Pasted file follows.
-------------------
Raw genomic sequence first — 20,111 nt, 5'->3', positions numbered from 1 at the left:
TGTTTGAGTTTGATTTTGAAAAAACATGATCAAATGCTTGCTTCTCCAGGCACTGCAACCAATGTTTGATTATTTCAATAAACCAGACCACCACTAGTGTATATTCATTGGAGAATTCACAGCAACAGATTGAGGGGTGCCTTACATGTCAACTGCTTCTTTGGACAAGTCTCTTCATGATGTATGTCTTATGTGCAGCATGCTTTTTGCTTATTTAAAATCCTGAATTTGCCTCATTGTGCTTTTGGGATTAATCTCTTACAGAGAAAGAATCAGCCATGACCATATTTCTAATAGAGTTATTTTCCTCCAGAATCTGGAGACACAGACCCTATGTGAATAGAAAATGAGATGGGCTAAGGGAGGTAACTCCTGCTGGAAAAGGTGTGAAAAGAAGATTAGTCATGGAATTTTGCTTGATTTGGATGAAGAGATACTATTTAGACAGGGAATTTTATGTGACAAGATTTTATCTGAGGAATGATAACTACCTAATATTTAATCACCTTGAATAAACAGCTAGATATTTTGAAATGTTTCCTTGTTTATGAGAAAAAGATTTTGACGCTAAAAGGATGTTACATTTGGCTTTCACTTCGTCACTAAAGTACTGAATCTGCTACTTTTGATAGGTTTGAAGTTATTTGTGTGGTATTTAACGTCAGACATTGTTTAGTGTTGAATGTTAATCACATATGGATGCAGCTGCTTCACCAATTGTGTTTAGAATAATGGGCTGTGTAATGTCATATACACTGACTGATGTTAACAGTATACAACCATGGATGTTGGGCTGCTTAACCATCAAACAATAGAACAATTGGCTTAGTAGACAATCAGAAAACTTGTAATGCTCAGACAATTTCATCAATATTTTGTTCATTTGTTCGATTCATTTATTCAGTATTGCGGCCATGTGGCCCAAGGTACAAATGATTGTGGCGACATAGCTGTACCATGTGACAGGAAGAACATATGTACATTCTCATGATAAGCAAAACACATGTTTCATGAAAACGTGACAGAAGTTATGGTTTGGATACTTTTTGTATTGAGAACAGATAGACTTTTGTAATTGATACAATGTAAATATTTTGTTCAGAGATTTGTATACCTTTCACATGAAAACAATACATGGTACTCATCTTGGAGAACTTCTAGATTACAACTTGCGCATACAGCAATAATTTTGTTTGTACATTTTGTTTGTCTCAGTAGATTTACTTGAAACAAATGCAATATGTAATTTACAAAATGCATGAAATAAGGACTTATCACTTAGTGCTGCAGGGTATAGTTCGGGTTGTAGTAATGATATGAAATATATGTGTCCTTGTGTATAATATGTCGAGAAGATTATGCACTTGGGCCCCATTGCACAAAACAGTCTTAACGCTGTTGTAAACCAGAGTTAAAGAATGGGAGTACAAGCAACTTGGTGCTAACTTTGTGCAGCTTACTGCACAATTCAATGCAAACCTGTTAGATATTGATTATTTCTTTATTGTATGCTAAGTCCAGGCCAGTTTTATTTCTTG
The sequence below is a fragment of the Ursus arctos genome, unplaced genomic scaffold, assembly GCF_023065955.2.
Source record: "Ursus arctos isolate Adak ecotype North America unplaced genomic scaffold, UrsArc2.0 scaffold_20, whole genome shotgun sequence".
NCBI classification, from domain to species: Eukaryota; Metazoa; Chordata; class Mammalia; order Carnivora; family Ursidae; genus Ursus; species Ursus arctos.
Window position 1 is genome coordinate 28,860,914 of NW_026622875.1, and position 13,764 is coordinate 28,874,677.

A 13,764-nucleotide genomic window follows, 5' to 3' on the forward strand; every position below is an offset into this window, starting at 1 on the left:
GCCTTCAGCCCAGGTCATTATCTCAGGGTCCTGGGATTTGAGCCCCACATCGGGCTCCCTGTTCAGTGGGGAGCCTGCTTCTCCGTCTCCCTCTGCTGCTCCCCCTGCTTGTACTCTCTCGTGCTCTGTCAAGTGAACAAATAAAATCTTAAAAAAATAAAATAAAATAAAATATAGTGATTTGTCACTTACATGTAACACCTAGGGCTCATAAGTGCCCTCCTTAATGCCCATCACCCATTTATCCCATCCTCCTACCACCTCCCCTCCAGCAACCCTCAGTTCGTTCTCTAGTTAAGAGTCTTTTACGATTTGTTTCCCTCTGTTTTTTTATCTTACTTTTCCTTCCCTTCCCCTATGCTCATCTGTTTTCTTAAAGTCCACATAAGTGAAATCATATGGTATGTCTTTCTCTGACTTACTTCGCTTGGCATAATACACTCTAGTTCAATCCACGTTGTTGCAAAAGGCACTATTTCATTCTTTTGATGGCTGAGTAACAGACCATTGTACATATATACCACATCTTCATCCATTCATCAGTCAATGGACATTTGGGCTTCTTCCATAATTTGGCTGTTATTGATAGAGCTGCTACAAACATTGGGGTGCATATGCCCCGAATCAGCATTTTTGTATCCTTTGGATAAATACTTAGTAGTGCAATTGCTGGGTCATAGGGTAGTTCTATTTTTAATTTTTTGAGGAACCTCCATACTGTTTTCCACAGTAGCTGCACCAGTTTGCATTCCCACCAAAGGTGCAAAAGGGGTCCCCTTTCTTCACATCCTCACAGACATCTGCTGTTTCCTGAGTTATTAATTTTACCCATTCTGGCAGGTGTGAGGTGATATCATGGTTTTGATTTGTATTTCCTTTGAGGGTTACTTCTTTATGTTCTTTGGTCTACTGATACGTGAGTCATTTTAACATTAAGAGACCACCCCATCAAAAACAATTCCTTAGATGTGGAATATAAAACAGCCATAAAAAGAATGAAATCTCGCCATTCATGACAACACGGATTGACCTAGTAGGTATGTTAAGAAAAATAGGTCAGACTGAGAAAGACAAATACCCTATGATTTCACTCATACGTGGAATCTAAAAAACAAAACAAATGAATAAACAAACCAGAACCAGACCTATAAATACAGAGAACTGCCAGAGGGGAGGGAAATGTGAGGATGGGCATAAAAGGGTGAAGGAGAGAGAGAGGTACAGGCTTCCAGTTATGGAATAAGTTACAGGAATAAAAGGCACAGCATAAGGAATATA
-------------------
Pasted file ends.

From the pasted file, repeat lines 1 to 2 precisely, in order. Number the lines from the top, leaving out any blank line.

Raw genomic sequence first — 20,111 nt, 5'->3', positions numbered from 1 at the left:
TGTTTGAGTTTGATTTTGAAAAAACATGATCAAATGCTTGCTTCTCCAGGCACTGCAACCAATGTTTGATTATTTCAATAAACCAGACCACCACTAGTGTATATTCATTGGAGAATTCACAGCAACAGATTGAGGGGTGCCTTACATGTCAACTGCTTCTTTGGACAAGTCTCTTCATGATGTATGTCTTATGTGCAGCATGCTTTTTGCTTATTTAAAATCCTGAATTTGCCTCATTGTGCTTTTGGGATTAATCTCTTACAGAGAAAGAATCAGCCATGACCATATTTCTAATAGAGTTATTTTCCTCCAGAATCTGGAGACACAGACCCTATGTGAATAGAAAATGAGATGGGCTAAGGGAGGTAACTCCTGCTGGAAAAGGTGTGAAAAGAAGATTAGTCATGGAATTTTGCTTGATTTGGATGAAGAGATACTATTTAGACAGGGAATTTTATGTGACAAGATTTTATCTGAGGAATGATAACTACCTAATATTTAATCACCTTGAATAAACAGCTAGATATTTTGAAATGTTTCCTTGTTTATGAGAAAAAGATTTTGACGCTAAAAGGATGTTACATTTGGCTTTCACTTCGTCACTAAAGTACTGAATCTGCTACTTTTGATAGGTTTGAAGTTATTTGTGTGGTATTTAACGTCAGACATTGTTTAGTGTTGAATGTTAATCACATATGGATGCAGCTGCTTCACCAATTGTGTTTAGAATAATGGGCTGTGTAATGTCATATACACTGACTGATGTTAACAGTATACAACCATGGATGTTGGGCTGCTTAACCATCAAACAATAGAACAATTGGCTTAGTAGACAATCAGAAAACTTGTAATGCTCAGACAATTTCATCAATATTTTGTTCATTTGTTCGATTCATTTATTCAGTATTGCGGCCATGTGGCCCAAGGTACAAATGATTGTGGCGACATAGCTGTACCATGTGACAGGAAGAACATATGTACATTCTCATGATAAGCAAAACACATGTTTCATGAAAACGTGACAGAAGTTATGGTTTGGATACTTTTTGTATTGAGAACAGATAGACTTTTGTAATTGATACAATGTAAATATTTTGTTCAGAGATTTGTATACCTTTCACATGAAAACAATACATGGTACTCATCTTGGAGAACTTCTAGATTACAACTTGCGCATACAGCAATAATTTTGTTTGTACATTTTGTTTGTCTCAGTAGATTTACTTGAAACAAATGCAATATGTAATTTACAAAATGCATGAAATAAGGACTTATCACTTAGTGCTGCAGGGTATAGTTCGGGTTGTAGTAATGATATGAAATATATGTGTCCTTGTGTATAATATGTCGAGAAGATTATGCACTTGGGCCCCATTGCACAAAACAGTCTTAACGCTGTTGTAAACCAGAGTTAAAGAATGGGAGTACAAGCAACTTGGTGCTAACTTTGTGCAGCTTACTGCACAATTCAATGCAAACCTGTTAGATATTGATTATTTCTTTATTGTATGCTAAGTCCAGGCCAGTTTTATTTCTTG